In ‘Action + Connection,’ the final chapter of the book, the author presents a comprehensive road map, outlining actionable steps for individuals, collectives, and institutions to engage in meaningful environmental activism. This chapter stands out not only for its clear guidance but also posing reflective questions to the reader and aspiring activist, prompting them to evaluate whether their chosen course of action aligns with the ultimate goal of regeneration. Questions like ‘Does the action create more life or reduce it?’ and ‘Does it serve human needs or manufacture human wants?’ are examples that encourage readers to critically assess the impact and intent of their environmental efforts. This approach fosters a deeper understanding of effective activism and underscores the significance of thoughtful, life-affirming actions in the pursuit of ecological regeneration.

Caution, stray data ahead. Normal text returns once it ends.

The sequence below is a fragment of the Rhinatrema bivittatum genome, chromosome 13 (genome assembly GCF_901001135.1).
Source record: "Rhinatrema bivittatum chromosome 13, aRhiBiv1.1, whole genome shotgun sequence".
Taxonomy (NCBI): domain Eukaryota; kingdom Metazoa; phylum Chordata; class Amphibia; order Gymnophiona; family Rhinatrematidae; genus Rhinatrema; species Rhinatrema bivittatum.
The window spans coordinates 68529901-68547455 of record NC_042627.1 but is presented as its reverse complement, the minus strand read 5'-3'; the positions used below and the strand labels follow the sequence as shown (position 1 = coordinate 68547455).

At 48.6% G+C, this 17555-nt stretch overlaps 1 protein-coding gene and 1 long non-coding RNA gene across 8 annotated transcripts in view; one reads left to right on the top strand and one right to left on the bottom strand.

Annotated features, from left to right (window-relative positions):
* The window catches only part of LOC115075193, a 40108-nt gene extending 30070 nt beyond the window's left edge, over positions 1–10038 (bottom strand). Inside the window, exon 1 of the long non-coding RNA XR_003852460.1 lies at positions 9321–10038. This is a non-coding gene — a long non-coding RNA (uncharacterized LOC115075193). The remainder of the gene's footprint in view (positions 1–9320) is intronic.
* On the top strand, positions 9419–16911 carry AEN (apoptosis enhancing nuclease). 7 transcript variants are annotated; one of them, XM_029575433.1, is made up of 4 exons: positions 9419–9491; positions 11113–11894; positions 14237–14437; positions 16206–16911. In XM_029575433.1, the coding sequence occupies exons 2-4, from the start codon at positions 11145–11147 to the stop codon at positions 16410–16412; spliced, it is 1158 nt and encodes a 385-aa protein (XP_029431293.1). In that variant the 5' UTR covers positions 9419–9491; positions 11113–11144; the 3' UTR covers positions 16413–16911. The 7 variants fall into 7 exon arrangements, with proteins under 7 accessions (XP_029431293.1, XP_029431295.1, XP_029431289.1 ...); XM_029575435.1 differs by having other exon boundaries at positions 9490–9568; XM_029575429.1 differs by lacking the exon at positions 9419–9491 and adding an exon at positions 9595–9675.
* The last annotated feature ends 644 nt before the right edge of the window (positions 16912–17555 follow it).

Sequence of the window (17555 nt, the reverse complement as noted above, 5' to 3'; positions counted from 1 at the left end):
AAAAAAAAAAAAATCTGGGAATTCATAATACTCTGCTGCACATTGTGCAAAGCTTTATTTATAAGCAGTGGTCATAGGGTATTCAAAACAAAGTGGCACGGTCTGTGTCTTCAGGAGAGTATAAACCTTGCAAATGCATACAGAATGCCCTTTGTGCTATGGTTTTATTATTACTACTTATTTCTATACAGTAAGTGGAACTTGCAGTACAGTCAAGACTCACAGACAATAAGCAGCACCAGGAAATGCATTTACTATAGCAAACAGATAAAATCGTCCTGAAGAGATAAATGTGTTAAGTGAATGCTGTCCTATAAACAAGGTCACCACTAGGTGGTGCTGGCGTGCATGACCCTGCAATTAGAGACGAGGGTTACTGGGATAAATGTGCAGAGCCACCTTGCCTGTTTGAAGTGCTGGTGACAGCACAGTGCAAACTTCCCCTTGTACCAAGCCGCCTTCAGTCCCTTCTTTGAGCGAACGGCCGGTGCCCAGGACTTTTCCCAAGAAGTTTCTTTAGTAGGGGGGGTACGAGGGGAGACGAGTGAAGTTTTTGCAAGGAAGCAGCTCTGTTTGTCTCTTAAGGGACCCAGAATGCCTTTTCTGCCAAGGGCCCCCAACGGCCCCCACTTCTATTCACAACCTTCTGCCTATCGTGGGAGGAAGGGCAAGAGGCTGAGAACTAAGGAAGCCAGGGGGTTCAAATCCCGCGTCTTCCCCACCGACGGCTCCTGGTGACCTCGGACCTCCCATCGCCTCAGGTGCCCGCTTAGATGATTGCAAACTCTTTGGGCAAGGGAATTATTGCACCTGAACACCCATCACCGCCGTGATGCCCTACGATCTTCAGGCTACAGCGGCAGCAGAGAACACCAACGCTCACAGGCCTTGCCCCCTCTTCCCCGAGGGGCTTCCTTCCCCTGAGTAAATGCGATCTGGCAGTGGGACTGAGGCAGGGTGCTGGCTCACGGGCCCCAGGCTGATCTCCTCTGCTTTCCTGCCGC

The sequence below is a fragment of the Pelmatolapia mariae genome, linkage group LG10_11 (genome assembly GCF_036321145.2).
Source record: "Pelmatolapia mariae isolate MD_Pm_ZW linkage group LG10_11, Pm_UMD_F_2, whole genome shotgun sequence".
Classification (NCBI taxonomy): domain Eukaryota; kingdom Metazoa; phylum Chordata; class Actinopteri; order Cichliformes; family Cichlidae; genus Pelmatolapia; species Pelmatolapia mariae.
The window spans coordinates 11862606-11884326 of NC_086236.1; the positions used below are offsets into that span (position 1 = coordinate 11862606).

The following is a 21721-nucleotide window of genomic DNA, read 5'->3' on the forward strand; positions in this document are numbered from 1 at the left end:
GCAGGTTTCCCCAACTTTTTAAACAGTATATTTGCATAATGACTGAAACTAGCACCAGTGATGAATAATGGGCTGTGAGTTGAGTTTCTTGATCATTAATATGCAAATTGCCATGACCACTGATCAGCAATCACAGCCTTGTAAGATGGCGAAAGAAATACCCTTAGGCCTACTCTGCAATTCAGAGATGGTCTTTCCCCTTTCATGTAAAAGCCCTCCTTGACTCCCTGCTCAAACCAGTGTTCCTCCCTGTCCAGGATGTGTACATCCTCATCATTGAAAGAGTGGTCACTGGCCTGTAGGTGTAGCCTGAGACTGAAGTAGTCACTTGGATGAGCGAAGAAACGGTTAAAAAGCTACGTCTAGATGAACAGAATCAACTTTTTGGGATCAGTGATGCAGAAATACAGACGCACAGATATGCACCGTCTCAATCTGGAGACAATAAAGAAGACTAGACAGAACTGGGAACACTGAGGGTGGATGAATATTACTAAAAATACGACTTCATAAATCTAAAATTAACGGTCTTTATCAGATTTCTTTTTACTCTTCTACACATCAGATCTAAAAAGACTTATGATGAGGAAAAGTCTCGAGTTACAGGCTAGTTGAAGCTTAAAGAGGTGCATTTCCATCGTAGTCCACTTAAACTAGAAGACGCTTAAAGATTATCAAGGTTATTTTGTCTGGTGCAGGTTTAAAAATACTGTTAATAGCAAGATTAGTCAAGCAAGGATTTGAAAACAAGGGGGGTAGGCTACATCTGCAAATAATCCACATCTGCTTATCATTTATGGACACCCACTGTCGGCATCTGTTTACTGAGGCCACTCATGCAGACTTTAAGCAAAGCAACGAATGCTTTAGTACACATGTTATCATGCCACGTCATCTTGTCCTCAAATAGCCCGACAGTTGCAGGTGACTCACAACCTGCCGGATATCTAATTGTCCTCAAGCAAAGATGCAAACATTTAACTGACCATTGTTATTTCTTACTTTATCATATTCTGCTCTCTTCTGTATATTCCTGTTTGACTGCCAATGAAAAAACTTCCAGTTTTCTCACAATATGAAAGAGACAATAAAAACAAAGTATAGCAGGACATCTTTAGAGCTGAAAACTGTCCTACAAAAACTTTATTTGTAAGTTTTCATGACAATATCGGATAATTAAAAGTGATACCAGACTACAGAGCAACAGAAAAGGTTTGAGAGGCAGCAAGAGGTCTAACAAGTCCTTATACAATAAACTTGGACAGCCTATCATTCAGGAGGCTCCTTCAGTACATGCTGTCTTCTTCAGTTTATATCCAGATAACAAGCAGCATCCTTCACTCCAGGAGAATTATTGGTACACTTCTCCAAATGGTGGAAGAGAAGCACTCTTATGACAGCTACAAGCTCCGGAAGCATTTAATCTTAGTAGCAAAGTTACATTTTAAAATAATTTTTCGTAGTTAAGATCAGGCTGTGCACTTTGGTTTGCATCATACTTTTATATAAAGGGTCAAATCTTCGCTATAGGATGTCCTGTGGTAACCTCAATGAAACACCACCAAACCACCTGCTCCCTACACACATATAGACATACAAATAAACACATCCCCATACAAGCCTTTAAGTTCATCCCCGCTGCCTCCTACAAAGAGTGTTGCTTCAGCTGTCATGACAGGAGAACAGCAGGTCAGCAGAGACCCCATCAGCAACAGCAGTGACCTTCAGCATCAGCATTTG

‘Regeneration’ is a tour de force that not only elucidates the dire reality of the climate crisis but offers a roadmap for hope and action. Paul Hawken’s vision is rooted in pragmatism, demonstrating that solutions to the climate crisis are not only achievable but already underway. Through the idea of regeneration, Hawken changes the story’s perspective from one of approaching catastrophe to one of rebirth and change.
The book serves as a call to action, imploring readers to adopt a regenerative way of thinking on a personal, community, and national level. Through diligent research, captivating narrative, and a strong dedication to environmental stewardship, Hawken ushers readers into a future in which humanity plays an active role in the regeneration of the environment rather than just being a passive viewer of its fate. This work is a monument to the strength of group effort and the enormous impact that can be made when people tackle the climate issue with imagination, tenacity, and a sincere faith in the ability of nature and humankind to heal and grow collectively.